There’s a difference between characters who actively identify as asexual and those who seem as if they exhibit asexual qualities. Some, like the character Voodoo on the now-canceled USA Network show Sirens, outright says she’s asexual and that any romantic relationships she’s in will be strictly emotional, without any physical elements. (There are some characters on the show who don’t take asexuality seriously, and that’s problematic in itself, but Voodoo is not ashamed of her identity.) Ideally, Jughead would fall into this category. Others, like The Golden Girls’ Rose Nylund, reject sex or are confused by it but do not label themselves as asexual, leaving their actual orientation unknown. Still others, like characters who are shown without any romantic or sexual relationships in their stories, are even harder to pin down when it comes to their sexual identity.

It’s also important to note that within asexuality, there are a lot of gray areas. You can be asexual, for instance, and completely reject all forms of sex; or you might tolerate sex with only certain people or certain situations; or you might have and enjoy sex but rarely experience sexual attraction. All of the above can be considered asexual — and for that reason, there are a lot of different ways that an asexual Jughead could be portrayed. Those gray areas also means that many existing characters in other narratives can impact the mainstream perception of asexuality.

Because there are so many different variations of asexuality, there are also a lot of misconceptions about the identity. Many people think asexuality is made-up, a disease, or a sign of biological dysfunction. And although no one factor can take on the blame, these misconceptions continue to persist in part because of characters who exhibit what can be perceived as asexual features — since confirmed asexual characters are so rare — in mainstream media.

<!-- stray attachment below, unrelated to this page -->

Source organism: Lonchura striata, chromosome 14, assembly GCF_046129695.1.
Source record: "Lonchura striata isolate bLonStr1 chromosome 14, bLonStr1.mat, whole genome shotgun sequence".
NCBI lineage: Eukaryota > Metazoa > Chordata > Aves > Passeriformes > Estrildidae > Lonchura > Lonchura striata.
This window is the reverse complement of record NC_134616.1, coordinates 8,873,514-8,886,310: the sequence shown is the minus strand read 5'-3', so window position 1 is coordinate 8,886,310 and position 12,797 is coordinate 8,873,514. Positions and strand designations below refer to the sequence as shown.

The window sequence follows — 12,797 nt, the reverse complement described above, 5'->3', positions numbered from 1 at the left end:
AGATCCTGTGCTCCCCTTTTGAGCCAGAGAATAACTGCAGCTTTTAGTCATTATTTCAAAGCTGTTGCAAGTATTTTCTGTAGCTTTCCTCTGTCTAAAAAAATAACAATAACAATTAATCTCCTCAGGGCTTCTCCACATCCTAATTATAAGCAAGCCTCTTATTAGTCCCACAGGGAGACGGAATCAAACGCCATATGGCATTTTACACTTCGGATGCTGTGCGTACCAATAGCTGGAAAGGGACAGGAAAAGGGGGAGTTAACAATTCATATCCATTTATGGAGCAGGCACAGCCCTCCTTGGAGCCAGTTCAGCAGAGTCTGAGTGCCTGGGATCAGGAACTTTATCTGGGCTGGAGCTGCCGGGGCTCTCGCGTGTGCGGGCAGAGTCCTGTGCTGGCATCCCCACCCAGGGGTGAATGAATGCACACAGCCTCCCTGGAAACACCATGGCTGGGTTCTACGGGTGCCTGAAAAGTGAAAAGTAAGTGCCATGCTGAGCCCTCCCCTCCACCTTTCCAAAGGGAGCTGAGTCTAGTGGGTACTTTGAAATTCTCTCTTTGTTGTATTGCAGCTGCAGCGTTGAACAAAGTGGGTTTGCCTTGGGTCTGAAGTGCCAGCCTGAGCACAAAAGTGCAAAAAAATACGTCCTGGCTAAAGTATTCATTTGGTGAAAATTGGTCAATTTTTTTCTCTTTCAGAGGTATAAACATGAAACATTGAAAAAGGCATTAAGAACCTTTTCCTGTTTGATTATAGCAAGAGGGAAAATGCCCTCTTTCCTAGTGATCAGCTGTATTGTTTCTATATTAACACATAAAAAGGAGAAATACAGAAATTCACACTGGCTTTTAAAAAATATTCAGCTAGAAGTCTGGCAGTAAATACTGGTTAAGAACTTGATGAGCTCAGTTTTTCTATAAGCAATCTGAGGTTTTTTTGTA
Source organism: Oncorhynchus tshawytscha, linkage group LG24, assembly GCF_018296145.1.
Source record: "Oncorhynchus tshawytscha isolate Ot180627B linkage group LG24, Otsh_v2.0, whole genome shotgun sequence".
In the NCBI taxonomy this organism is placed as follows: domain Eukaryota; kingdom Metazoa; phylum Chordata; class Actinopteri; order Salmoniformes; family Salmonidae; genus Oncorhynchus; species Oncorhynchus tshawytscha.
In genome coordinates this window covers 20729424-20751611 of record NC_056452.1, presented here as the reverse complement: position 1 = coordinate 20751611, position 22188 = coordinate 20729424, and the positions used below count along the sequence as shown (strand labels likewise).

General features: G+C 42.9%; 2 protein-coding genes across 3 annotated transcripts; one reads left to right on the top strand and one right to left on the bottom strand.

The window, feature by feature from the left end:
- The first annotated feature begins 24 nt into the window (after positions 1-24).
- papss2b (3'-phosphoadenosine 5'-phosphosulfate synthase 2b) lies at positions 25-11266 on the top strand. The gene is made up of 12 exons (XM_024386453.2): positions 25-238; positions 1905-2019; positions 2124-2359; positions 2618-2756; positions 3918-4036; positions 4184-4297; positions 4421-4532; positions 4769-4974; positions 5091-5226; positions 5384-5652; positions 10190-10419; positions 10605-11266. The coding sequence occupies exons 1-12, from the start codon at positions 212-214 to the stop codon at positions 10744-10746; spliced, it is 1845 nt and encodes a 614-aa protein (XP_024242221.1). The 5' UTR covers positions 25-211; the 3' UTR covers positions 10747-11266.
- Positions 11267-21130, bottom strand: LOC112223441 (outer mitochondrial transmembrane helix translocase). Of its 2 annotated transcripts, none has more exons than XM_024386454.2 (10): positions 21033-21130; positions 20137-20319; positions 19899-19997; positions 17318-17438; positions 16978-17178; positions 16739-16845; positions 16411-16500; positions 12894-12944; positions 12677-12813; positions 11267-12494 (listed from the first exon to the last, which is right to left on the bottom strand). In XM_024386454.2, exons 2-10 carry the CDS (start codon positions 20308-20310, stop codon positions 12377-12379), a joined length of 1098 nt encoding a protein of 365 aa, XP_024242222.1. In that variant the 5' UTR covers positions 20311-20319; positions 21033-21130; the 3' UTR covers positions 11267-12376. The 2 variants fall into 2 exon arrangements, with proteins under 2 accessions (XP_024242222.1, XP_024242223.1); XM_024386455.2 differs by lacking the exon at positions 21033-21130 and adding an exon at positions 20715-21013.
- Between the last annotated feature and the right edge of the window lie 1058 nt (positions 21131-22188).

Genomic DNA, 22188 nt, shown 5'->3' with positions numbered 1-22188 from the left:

Although there are some recent examples who defy the mold, most asexual characters — that is, characters who have come closest to exhibiting the rejection of sex and love that is characteristic of asexuality — have long been branded as abnormal and “less human.” Consider Lord Voldemort, the central villain of the Harry Potter series. He was infamously incapable of love. JK Rowling has said Voldemort “loved only power, and himself,” and through his deliberate decision not to love (among, you know, committing a ton of horrifying crimes in the pursuit of immortality), “dehumanized himself.” Following that logic, love = humanity, and since one huge expression of love in the series is desire for another person, Voldemort’s apparent aromanticism and asexuality strip him of much of what would have qualified him as human.


Because there are so many different variations of asexuality, there are also a lot of misconceptions about the identity.